Quo Computers' liquid-cooled Core i7 maxQ2 runs OS X, Linux, Windows 7 ... until Apple says otherwise

Summary:In theory, there's no reason you can't run Apple's OS X on non-Apple hardware, since Macs are using the same Intel processors as many PCs do. But actually finding someone who will sell you a computer running OS X who doesn't have Steve Jobs for a boss is quite a challenge, in no small part thanks to Apple's zealous legal team.

In theory, there's no reason you can't run Apple's OS X on non-Apple hardware, since Macs are using the same Intel processors as many PCs do. But actually finding someone who will sell you a computer running OS X who doesn't have Steve Jobs for a boss is quite a challenge, in no small part thanks to Apple's zealous legal team.

So it's always news when a company tempts fate and starts selling systems that advertise OS X support, which is what Quo Computers is attempting with the maxQ2. Hardware-wise, Quo's performance desktop will compete with the Mac Pro with an Intel Core i7 six-core processor, 12GB of RAM, both SSD and hard drives, and an Nvidia GeForce GTX 285 graphics card. While you might do a little better specs-wise with Apple's own computer, Quo does offer something that the Mac Pro won't: liquid cooling.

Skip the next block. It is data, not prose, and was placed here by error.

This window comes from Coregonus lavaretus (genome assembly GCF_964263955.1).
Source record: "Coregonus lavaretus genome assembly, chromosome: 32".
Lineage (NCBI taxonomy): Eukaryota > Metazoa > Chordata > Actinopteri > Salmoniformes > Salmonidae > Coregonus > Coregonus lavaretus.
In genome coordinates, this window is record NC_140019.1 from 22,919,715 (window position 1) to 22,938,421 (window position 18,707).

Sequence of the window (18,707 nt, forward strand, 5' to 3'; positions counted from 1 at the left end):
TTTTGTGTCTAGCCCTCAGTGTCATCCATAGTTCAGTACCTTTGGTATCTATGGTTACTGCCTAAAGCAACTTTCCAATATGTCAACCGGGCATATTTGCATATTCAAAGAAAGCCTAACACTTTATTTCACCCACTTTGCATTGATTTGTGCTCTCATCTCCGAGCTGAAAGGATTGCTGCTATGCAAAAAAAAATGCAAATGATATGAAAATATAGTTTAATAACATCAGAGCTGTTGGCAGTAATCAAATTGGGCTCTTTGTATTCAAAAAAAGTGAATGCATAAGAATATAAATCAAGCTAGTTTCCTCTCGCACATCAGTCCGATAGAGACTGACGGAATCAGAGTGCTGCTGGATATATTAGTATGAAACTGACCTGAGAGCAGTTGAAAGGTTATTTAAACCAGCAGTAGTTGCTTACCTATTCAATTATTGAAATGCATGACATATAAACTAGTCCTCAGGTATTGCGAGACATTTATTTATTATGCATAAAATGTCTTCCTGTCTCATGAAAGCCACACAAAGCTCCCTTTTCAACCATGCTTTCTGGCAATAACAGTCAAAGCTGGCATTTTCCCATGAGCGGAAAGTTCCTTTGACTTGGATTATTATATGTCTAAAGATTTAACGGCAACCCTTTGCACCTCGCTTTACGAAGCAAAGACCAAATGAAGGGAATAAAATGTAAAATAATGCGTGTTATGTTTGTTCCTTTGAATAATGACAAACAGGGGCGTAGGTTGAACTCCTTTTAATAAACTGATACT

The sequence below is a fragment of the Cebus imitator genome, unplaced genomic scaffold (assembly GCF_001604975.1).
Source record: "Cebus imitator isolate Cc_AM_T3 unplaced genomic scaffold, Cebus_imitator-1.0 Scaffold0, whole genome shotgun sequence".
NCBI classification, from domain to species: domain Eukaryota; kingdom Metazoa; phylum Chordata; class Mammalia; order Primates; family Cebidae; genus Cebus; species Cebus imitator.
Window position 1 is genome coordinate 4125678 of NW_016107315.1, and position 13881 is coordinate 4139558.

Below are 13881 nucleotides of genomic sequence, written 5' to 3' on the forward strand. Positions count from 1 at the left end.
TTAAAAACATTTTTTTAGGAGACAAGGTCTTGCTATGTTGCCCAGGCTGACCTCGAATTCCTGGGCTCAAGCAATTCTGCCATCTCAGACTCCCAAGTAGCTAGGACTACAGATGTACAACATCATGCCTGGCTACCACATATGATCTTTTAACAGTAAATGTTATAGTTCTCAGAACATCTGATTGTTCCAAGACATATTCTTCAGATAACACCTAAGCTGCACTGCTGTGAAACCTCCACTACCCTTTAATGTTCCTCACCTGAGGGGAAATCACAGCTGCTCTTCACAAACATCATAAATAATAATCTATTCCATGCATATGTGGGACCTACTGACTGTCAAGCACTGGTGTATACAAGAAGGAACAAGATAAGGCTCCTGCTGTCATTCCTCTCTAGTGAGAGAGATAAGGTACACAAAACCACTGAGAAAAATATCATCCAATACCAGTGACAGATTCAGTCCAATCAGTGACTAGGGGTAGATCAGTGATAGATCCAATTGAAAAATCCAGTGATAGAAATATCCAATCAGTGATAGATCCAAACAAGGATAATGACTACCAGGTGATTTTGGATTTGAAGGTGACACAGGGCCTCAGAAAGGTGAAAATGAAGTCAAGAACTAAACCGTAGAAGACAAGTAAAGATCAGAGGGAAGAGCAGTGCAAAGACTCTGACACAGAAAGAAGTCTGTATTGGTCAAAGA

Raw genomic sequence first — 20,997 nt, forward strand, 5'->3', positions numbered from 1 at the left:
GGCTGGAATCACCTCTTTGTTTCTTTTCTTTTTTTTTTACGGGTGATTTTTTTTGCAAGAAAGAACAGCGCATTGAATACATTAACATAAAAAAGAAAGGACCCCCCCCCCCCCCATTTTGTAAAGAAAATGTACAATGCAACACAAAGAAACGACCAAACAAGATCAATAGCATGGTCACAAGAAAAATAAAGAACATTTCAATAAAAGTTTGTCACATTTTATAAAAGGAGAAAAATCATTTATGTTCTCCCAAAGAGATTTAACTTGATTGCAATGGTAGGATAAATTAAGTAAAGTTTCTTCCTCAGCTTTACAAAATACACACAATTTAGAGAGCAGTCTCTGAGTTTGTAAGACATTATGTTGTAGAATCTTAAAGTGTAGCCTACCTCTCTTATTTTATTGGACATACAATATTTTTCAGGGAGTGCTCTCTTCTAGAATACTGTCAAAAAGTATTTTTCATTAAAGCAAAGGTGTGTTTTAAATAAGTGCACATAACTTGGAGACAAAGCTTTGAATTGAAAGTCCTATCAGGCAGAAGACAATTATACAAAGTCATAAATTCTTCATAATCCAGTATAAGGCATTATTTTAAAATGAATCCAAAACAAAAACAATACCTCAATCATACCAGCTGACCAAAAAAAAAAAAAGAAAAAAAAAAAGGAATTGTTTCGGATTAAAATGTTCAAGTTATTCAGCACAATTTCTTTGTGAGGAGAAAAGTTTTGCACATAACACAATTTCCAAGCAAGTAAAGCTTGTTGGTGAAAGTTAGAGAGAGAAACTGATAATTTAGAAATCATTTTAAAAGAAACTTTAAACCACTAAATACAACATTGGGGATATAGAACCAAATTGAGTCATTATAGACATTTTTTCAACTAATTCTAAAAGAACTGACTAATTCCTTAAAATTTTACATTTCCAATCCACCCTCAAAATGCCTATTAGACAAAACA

If you're a regular reader, you may recall a recent post about Asetek retrofitting a Mac Pro with its liquid cooling hardware -- now we have a better idea why it was tackling that project: The maxQ2 comes standard with Asetek's liquid cooling system. Asetek's Mac Pro experiment revealed that liquid cooling might not be significantly more effective at battling heat than Apple's air cooling, but it is a lot quieter.

Not surprisingly, you're paying an extra premium for the liquid cooling: The desktop will run $3,765 when it becomes available on September 15. Still, Quo will tell you the biggest selling point is the maxQ2's ability to run OS X, Linux, and Windows 7 natively -- though it's unclear if they will all be pre-installed. Also unclear is whether Quo will run into any legal troubles from Apple. FWIW, you can't order from the company directly on its Web site, which suggests you either need to call Quo or go to its Alhambra, California store in order to buy a system. That is, if you would ever buy a computer that runs OS X but doesn't come from Apple.

[Via Engadget]

Topics: Linux, Apple, Microsoft, Open Source, Operating Systems, Software, Windows

About

Sean Portnoy started his tech writing career at ZDNet nearly a decade ago. He then spent several years as an editor at Computer Shopper magazine, most recently serving as online executive editor. He received a B.A. from Brown University and an M.A. from the University of Southern California.

zdnet_core.socialButton.googleLabel Contact Disclosure

Kick off your day with ZDNet's daily email newsletter. It's the freshest tech news and opinion, served hot. Get it.

Related Stories

The best of ZDNet, delivered

You have been successfully signed up. To sign up for more newsletters or to manage your account, visit the Newsletter Subscription Center.
Subscription failed.